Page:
Which animals are nearly extinct?

Conservationists in Kenya are in mourning after the death of a white northern rhino, which has left the species with a single male. These are the other species on the brink
12 best children's shoes

Perfect for leaf-kicking: 12 best children's shoes

Find footwear perfect to keep kids' feet protected this autumn
Anderlecht vs Arsenal: Gunners' ray of light Aaron Ramsey shines again

Arsenal’s ray of light ready to shine again

Aaron Ramsey’s injury record has prompted a club investigation. For now, the midfielder is just happy to be fit to face Anderlecht in the Champions League
Comment: David Moyes' show of sensitivity thrown back in his face by former Manchester United manager Sir Alex Ferguson

Moyes’ show of sensitivity thrown back in his face... by Ferguson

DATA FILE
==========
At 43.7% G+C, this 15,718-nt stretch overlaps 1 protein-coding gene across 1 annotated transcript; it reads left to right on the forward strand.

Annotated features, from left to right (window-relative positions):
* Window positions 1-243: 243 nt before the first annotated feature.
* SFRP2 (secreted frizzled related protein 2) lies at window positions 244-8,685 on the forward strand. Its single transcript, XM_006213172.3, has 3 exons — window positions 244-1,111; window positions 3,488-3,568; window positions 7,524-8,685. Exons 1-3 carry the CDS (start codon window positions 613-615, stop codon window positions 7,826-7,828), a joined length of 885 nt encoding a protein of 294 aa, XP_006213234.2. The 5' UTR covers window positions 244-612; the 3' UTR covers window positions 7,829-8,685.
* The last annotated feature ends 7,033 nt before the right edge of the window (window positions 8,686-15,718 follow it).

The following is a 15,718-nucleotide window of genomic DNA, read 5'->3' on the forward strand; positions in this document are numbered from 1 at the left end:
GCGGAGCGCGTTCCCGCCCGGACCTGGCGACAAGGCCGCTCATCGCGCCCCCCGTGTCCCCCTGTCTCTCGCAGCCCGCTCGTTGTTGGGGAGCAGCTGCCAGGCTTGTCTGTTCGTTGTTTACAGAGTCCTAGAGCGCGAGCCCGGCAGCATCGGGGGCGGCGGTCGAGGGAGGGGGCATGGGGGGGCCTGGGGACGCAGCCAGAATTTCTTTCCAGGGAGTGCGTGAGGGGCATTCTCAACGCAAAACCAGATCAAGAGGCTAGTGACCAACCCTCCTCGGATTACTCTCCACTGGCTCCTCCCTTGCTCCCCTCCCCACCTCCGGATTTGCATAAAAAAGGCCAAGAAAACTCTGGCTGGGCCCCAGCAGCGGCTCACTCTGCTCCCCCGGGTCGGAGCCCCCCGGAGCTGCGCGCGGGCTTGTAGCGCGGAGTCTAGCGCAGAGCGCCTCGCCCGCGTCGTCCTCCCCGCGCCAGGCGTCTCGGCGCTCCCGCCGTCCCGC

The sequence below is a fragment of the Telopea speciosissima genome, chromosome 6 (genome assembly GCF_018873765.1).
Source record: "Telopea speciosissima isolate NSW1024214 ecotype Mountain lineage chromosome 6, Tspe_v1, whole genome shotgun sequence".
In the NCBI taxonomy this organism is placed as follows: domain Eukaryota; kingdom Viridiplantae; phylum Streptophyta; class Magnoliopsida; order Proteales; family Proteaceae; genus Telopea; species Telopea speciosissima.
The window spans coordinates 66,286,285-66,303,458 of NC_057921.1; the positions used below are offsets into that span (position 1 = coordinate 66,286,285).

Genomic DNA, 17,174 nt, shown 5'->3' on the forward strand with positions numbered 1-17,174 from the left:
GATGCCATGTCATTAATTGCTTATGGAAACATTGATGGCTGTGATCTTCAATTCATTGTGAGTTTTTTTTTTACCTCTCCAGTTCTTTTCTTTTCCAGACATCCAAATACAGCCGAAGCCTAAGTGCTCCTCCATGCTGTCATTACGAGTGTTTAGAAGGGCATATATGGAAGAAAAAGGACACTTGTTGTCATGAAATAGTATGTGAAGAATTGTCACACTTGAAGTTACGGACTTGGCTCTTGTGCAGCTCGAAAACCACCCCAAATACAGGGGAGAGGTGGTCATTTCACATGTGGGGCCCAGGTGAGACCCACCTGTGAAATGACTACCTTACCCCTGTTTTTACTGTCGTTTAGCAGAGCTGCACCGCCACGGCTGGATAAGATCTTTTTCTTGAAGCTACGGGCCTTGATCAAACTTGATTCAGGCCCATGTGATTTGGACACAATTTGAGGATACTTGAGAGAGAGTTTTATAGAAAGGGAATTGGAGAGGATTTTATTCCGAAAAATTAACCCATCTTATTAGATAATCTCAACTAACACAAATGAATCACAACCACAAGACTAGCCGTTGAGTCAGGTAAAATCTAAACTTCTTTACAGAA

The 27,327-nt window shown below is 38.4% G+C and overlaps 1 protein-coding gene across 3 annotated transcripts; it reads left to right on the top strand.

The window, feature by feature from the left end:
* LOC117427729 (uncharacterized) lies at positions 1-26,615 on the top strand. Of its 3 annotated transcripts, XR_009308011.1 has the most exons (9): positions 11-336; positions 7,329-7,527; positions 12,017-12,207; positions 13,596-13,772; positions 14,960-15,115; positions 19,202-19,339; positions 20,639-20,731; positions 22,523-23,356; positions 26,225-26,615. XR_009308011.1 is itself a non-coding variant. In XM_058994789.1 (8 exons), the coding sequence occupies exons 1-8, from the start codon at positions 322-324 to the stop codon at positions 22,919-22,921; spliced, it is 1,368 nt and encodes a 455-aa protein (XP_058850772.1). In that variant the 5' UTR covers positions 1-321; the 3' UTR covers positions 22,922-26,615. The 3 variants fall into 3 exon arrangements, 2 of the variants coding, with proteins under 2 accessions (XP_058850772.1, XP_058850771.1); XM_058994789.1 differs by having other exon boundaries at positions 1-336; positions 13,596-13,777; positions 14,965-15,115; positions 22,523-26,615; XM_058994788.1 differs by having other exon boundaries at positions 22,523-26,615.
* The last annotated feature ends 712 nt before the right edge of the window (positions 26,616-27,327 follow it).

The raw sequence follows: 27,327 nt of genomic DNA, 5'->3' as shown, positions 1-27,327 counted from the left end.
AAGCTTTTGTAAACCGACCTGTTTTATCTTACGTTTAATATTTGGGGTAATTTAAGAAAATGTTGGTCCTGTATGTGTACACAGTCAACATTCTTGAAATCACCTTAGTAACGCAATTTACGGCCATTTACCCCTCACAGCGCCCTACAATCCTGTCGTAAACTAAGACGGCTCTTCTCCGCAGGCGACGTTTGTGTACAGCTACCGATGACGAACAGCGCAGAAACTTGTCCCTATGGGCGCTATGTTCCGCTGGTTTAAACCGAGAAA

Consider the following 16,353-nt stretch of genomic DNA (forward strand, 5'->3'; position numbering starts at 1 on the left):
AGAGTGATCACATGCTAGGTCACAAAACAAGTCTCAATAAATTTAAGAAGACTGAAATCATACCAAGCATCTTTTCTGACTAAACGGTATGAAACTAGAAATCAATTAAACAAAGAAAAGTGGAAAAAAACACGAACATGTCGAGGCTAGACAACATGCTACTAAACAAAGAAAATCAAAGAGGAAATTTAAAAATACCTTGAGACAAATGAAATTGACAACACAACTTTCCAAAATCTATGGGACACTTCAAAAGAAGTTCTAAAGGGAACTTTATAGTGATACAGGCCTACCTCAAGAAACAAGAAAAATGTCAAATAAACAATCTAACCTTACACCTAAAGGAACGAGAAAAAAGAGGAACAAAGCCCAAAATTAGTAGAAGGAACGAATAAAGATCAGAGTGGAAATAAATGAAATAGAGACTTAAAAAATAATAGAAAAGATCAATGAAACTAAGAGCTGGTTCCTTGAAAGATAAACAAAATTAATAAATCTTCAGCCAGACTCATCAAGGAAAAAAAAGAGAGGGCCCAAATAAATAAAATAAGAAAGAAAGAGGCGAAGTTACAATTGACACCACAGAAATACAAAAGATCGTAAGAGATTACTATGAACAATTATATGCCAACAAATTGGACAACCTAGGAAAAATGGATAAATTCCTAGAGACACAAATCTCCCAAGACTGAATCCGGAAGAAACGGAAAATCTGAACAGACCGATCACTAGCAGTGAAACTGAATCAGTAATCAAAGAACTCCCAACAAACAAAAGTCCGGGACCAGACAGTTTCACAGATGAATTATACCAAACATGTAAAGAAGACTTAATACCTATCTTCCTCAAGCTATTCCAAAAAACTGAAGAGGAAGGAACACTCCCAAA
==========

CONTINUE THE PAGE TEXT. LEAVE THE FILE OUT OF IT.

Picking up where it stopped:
Manchester United legend tramples on successor who resisted criticising his inheritance
Two super-sized ships have cruised into British waters, but how big can these behemoths get?

Super-sized ships: How big can they get?

Two of the largest vessels in the world cruised into UK waters last week
British doctors on brink of 'cure' for paralysis with spinal cord treatment

British doctors on brink of cure for paralysis

Sufferers can now be offered the possibility of cure thanks to a revolutionary implant of regenerative cells
Ranked seventh in world’s best tourist cities - not London, or Edinburgh, but Salisbury

Lonely Planet’s Best in Travel 2015

UK city beats Vienna, Paris and New York to be ranked seventh in world’s best tourist destinations - but it's not London